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Porter SS, Chang PL, Conow CA, Dunham JP, Friesen ML. 2017. Association mapping reveals novel serpentine adaptation gene clusters in a population of symbiotic Mesorhizobium. International Society for Microbial Ecology Journal. doi:10.1038/ismej.2016.88
Year Published: 2017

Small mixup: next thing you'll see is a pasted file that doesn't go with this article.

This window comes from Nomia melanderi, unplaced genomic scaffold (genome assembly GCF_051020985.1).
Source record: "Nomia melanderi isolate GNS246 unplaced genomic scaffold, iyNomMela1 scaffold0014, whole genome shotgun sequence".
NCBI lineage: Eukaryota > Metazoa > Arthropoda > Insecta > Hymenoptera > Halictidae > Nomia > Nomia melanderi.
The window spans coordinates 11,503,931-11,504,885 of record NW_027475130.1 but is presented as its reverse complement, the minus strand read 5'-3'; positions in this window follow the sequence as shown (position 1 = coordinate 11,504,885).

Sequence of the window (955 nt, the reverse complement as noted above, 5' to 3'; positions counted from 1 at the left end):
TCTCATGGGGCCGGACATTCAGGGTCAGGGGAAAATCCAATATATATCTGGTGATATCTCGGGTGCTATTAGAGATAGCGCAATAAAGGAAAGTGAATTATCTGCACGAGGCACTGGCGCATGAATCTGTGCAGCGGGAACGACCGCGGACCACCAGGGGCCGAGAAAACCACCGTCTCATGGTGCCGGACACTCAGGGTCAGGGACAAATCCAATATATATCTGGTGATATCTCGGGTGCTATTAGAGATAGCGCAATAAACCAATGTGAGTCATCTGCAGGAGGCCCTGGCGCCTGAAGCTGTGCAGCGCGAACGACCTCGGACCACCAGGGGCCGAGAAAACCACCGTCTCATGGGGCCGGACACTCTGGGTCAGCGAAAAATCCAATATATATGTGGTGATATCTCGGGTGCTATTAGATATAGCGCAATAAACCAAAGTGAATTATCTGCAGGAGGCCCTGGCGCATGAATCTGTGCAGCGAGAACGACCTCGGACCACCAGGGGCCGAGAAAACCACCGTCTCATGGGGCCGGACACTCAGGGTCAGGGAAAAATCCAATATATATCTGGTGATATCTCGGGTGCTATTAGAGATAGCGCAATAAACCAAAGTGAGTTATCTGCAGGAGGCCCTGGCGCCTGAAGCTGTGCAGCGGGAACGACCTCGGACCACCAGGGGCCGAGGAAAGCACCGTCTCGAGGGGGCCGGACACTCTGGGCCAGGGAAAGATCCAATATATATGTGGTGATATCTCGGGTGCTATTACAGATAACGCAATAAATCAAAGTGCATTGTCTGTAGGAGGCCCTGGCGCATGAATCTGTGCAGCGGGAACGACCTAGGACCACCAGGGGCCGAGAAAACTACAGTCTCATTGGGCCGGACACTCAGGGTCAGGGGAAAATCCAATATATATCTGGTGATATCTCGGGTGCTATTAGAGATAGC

The genetic variants that underlie microbial environmental adaptation are key components of models of microbial diversification. Characterizing adaptive variants and the pangenomic context in which they evolve remains a frontier in understanding how microbial diversity is generated. The genomics of rhizobium adaptation to contrasting soil environments is ecologically and agriculturally important because these bacteria are responsible for half of all current biologically fixed nitrogen, yet they live the majority of their lives in soil. Our study uses whole-genome sequencing to describe the pan-genome of a focal clade of wild mesorhizobia that show contrasting levels of nickel adaptation despite high relatedness (99.8% identity at 16S). We observe ecotypic specialization within an otherwise genomically cohesive population, rather than finding distinct specialized bacterial lineages in contrasting soil types. This finding supports recent reports that heterogeneous environments impose selection that maintains differentiation only at a small fraction of the genome. Our work further uses a genome-wide association study to propose candidate genes for nickel adaptation. Several candidates show homology to genetic systems involved in nickel tolerance and one cluster of candidates correlates perfectly with soil origin, which validates our approach of ascribing genomic variation to adaptive divergence. link to publication